We have moved a long way from the unkind — and always inaccurate — caricature of Irish films as having too much to do with rural priests tumbling into fetid ponds. Rachel Moriarty and Peter Murphy, working in the Irish language, have here managed to slip a pondering of the grieving process in with the most delightfully airy comedy. It may be facetious to make comparisons with Jonathan Glazer’s Birth, in which Nicole Kidman thought her late husband had been reincarnated as a young boy, but we do so to illustrate how a similar conceit can generate a radically different tone. Bríd Ní Neachtain is resigned and unwavering as Róise, a middle-aged woman reeling from the death of her husband, Frank, when she encounters a shaggy dog whose personality seems eerily familiar. Could it be the aul’ fella in mutt form?
The film-makers build a busy community around their central character. Always strong as a pesky nuisance, Lorcan Cranitch has fun with the neighbour who, his eyes set on Róise, would happily see the poor dog sent to the pound. Cillian O’Gairbhi is properly funny as the protagonist’s often-exasperated adult son. Ruadhán de Faoite offers a strong juvenile performance as a young hurler who gains confidence when the apparent canine version of Frank arrives on the scene.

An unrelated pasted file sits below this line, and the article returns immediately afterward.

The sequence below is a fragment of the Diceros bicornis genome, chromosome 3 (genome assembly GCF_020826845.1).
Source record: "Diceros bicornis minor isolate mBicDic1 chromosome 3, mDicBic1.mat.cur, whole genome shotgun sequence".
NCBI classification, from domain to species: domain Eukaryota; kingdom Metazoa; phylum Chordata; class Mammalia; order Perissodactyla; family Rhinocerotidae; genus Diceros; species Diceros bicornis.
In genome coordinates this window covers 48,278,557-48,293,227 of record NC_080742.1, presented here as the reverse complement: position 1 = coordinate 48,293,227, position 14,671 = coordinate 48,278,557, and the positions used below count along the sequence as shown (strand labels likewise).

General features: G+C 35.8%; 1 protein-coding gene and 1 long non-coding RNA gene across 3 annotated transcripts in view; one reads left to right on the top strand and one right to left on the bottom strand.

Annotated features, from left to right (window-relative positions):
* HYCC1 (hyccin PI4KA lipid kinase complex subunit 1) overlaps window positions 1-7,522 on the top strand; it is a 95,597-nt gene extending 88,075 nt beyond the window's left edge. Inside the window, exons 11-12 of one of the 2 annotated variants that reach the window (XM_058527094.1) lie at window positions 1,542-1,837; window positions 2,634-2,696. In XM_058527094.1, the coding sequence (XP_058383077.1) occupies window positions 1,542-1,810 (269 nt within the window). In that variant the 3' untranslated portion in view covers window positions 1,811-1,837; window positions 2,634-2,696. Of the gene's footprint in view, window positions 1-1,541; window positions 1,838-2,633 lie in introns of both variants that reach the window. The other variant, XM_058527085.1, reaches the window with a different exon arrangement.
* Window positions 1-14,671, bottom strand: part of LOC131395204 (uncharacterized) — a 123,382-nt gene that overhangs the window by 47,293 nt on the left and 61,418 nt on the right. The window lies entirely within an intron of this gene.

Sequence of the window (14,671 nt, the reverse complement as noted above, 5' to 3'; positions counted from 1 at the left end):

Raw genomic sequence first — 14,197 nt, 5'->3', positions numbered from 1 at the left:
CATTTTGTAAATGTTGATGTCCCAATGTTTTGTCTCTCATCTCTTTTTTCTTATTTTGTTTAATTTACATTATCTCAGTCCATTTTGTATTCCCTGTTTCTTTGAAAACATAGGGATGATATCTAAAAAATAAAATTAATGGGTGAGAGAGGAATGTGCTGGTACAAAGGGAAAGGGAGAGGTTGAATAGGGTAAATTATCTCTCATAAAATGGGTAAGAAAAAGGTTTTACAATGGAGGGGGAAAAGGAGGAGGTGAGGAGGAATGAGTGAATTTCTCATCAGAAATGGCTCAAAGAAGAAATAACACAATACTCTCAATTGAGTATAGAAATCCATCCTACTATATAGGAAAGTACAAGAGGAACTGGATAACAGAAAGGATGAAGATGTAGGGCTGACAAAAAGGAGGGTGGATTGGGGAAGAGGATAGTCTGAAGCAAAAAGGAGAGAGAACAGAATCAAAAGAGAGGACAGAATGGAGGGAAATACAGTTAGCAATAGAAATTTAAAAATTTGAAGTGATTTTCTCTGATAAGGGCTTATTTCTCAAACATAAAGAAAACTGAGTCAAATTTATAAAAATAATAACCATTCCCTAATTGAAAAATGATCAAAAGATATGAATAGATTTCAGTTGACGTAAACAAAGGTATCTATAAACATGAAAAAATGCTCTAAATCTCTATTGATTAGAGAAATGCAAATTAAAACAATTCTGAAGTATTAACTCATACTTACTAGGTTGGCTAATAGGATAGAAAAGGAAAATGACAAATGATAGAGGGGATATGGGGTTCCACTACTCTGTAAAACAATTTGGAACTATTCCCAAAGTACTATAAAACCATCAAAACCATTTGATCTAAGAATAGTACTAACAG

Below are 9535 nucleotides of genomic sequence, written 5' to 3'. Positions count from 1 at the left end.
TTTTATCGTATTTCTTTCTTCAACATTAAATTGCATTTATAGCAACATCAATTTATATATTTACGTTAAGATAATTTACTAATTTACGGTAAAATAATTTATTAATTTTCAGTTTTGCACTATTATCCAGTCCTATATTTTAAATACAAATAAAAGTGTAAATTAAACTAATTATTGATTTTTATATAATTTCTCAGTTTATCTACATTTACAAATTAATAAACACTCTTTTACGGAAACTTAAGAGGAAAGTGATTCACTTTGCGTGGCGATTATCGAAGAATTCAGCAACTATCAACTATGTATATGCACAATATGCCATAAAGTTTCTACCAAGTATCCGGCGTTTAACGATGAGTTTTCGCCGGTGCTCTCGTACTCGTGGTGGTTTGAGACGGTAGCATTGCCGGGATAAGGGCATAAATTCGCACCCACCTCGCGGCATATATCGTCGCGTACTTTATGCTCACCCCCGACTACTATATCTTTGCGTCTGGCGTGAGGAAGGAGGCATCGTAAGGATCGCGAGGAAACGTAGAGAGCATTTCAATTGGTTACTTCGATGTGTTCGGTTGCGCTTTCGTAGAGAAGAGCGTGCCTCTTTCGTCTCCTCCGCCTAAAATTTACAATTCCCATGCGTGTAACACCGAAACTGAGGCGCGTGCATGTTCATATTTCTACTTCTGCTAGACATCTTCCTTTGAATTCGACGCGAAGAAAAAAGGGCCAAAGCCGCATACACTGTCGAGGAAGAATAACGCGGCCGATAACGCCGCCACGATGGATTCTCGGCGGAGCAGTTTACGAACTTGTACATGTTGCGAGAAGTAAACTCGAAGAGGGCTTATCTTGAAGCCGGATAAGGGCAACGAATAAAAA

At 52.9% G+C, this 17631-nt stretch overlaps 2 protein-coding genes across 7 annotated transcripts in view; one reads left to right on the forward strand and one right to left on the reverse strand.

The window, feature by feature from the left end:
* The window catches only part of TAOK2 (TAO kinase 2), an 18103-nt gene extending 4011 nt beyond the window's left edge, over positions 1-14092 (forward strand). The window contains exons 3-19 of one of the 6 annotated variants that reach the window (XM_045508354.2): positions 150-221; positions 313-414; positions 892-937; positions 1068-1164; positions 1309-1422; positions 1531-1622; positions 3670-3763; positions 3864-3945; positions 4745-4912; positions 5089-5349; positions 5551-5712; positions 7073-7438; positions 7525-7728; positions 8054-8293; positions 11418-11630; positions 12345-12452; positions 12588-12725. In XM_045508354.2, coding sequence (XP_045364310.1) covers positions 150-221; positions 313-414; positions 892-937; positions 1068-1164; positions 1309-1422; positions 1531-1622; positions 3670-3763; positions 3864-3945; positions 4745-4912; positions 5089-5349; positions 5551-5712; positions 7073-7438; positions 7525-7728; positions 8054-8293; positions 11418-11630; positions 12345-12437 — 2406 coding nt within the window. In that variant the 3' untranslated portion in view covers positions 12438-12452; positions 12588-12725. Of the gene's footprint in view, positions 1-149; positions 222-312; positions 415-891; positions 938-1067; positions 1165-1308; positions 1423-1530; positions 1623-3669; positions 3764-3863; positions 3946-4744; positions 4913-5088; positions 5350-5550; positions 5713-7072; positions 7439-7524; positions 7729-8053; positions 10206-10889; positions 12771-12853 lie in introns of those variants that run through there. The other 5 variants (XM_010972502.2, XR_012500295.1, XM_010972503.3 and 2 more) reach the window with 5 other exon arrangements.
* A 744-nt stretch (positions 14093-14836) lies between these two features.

Never mind Glazer’s sombre film. The more obvious predecessors here are those live-action Disney films in which a characterful hound — or cat or rabbit or bear — brings solace to all he encounters while a morose malcontent (here Cranitch) shakes his fist angrily. That glib summary, however, fails to convey the richness of the characterisation here. Yes, the film toys with whimsy, but it is always at home to emotional honesty. There are worthwhile arguments being made about the difficulty of remaining connected to the bereaved when the wider family has moved on.
Shot in the Gaeltacht area of Ring, Co Waterford, Róise & Frank profits from Peter Robertson’s crisp cinematography and from committed acting in every corner. Part of a still-developing renaissance in Irish-language film-making, the picture really does justify the most dreaded phrase in cinema promotion. It is “fun for all the family”. Don’t let that truth put you off.